Date on Master's Thesis/Doctoral Dissertation
aldehydes; electronic cigarettes; glyoxal; methylglyoxal; E-liquid
Over the past decade, use of electronic cigarettes (e-cigarettes) has increased in the younger generations of the United States. With the broad range of flavors and devices distributed on the market, American youth are prime marketing targets for the e-cigarette industry. To create a more regulated market, research of this thesis has been conducted on newer generations of e-cigarette “MOD” devices to examine how e-cigarette battery power output and coil temperature, concentrations of propylene glycol and vegetable glycerin, added flavorings (strawberry, mango, and menthol), and the presence of nicotine affect generation of aerosol particles and aldehydes in aerosols emitted by later versions of e-cigarettes. A 50 mL syringe and Tedlar bags were used to standardize and collect the vapor produced by the e-cigarette. Gas chromatography-mass spectrometry (GC-MS) was utilized to analyze the amounts and concentrations of aldehydes in the collected e-cigarette aerosols. Various tests were run using different e-liquid flavors, nicotine concentrations, and power-temperature settings. Tests were conducted on two separate heating coils with resistances of 1.4 Ω and 0.6 Ω. The results indicate that an increase in power and a decrease in resistance of the heating coil generated more aldehydes. Given the wide variety of e-cigarette device structures, flavor types, and nicotine concentrations on the market, it is likely that e-cigarettes produce broad ranges of toxic aldehydes, like formaldehyde, acrolein, glyoxal, and methylglyoxal, that react with proteins linked to respiratory diseases such as cardiovascular disease, chronic obstructive pulmonary disease (COPD), and early onset cancers.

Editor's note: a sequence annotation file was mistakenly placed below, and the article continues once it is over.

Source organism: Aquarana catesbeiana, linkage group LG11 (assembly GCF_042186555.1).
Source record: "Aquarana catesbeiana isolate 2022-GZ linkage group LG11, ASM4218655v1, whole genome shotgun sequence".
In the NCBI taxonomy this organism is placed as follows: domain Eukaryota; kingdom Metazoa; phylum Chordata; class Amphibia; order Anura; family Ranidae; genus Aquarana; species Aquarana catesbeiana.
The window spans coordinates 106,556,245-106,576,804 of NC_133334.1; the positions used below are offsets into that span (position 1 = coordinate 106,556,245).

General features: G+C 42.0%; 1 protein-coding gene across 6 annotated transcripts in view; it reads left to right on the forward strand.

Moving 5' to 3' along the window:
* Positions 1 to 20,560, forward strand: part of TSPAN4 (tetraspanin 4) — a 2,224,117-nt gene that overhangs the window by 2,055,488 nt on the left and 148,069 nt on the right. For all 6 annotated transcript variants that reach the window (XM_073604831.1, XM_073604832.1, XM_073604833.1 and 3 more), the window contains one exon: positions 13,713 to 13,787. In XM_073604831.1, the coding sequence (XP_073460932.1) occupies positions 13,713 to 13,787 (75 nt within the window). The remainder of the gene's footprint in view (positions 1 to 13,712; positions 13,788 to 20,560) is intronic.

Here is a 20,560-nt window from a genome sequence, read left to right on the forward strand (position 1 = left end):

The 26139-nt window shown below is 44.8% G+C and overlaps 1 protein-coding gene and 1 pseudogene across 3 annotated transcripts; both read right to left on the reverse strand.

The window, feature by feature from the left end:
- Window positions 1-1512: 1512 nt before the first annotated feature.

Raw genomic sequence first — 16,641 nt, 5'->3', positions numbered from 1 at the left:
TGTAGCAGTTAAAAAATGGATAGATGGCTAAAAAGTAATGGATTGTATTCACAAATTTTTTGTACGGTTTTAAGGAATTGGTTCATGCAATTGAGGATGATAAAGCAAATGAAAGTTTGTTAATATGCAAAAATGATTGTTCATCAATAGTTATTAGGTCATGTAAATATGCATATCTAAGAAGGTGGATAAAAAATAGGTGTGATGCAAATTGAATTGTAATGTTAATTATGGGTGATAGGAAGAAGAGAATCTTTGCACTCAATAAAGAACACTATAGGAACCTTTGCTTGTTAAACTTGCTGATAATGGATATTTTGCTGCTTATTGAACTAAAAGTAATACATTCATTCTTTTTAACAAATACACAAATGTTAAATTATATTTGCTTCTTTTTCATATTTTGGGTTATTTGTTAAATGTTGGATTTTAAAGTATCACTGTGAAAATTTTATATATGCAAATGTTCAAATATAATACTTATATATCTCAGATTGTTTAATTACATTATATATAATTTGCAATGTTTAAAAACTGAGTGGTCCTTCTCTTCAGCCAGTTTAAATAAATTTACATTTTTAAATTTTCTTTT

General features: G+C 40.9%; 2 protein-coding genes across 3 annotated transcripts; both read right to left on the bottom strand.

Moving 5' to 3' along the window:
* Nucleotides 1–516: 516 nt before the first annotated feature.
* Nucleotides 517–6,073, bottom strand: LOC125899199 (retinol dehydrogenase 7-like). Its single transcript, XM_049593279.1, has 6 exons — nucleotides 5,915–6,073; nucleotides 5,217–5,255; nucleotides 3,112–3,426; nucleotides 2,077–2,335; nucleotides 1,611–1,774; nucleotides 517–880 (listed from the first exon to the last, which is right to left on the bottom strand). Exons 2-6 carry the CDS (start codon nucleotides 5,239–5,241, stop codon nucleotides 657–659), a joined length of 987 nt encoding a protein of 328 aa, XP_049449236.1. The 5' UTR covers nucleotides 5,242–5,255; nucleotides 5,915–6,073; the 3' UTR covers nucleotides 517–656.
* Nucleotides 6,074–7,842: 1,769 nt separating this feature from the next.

Reed, Ellie Bess, "Detection of toxic aldehydes in aerosols of electronic cigarettes." (2023). Electronic Theses and Dissertations. Paper 4183.
Retrieved from https://ir.library.louisville.edu/etd/4183